What is the Airframe ITD and what are the challenges?
The Airframe ITD is all about re-thinking and developing the technologies as building blocks and the “solution space” on the level of the entire or holistic aircraft: pushing aerodynamics across new frontiers, combining and integrating new materials and structural techniques – and integrating innovative new controls and propulsion architectures with the airframe; and optimizing this against the challenges of weight, cost, life-cycle impact and durability.
The Airframe ITD scope will in some cases lead to totally new shapes in the sky. At this level of ambition, significant strides into a new era of aviation for the middle of this century will already be made.
But what exactly is an airframe?
It's the main structure of an aircraft, comprising fuselage, wings, nacelles and empennage - that physically supports and protects all of the "vital organs" such as the engines, fuel systems, passenger cabin, as well as the flight deck. And carries its payload: passengers and cargo.
In fact, the perennial challenge in aviation is to reduce aircraft weight and improve aerodynamic efficiency – goals that can be achieved through improved airframe design. An additional and important challenge is to do so while reducing the design and build times, hence reducing the cost of the aircraft. By reducing airframe weight, it's possible to reduce operating costs, fly more efficiently and reduce fuel-burn and emissions by virtue of carrying a lighter load.
Traditionally, airframes have been made out of metals – mostly aluminium, steel and/or titanium alloys, but these are being superseded in many cases by carbon composite and other composite materials. About half the weight of the airframes of the latest airliners is made up from composite material, bringing weight saving, and better resilience to the fatigue and corrosion issues associated with metals. But many challenges lie ahead in further optimizing aircraft structures to make full use of the potential that new materials, manufacturing processes and design capabilities can unlock in the search for better performance at lower cost and lower life-cycle impact.
For that reason, to rise to the challenge, airframe demonstrators are planned for Clean Sky 2's Airframe ITD using novel composite as well as hybrid materials and structures across a variety of different airframe types and sizes – for wings, fuselage, and control surfaces as well as in areas of engine integration.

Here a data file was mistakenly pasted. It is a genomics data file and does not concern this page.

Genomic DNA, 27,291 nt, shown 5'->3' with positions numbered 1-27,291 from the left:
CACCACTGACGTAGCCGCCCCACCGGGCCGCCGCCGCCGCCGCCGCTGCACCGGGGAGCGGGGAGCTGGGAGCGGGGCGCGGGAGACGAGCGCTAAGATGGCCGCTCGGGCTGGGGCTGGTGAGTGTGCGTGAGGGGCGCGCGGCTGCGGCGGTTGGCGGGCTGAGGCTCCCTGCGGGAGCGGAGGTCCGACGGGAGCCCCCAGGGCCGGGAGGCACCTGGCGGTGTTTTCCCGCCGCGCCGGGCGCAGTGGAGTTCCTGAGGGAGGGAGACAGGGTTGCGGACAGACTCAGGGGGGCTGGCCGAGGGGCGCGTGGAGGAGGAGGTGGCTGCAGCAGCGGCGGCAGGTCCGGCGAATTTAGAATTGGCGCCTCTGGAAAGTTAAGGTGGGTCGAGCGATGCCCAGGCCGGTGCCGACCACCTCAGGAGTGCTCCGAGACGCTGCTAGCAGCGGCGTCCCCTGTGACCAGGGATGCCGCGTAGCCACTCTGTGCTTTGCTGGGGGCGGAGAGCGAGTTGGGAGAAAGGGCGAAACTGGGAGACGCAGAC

The challenge, however, goes far beyond the structural aspects of the airframe. New techniques will free up constraints and allow designers to create more aerodynamically efficient shapes and build aircraft in shapes and configurations that would not be feasible with current technologies. And alongside the innovative aircraft architecture, new ways of designing will be possible inside the passenger cabin, such as new approaches to integrating systems into the airframe. In short, the Airframe ITD is about step-changes, radical thinking, and integration of the major elements. Thinking on a big scale, but getting the details right too.
The Airframe ITD addresses a complex set of challenges and has been split in to 9 major Technology Streams:
Innovative Aircraft Architecture, to investigate some radical transformations of the aircraft architecture.
The aim of this Technology Stream is to demonstrate the viability of some of the most promising advanced aircraft concepts (identifying the key potential showstoppers and exploring relevant solutions, elaborating candidate concepts) and assessing their potential.
This is a key technological path to make further progress on drag reduction, to be applied to major drag contributors, especially the nacelles and wings. This Technology Stream aims to increase the Nacelle and Wing Efficiencies by means of Extended Laminarity technologies.
High Speed Airframe
This will focus on the fuselage and wing, enabling better aircraft performance and quality of the delivered mobility service, with reduced fuel consumption with no compromise on overall aircraft capabilities (such as low speed abilities and versatility).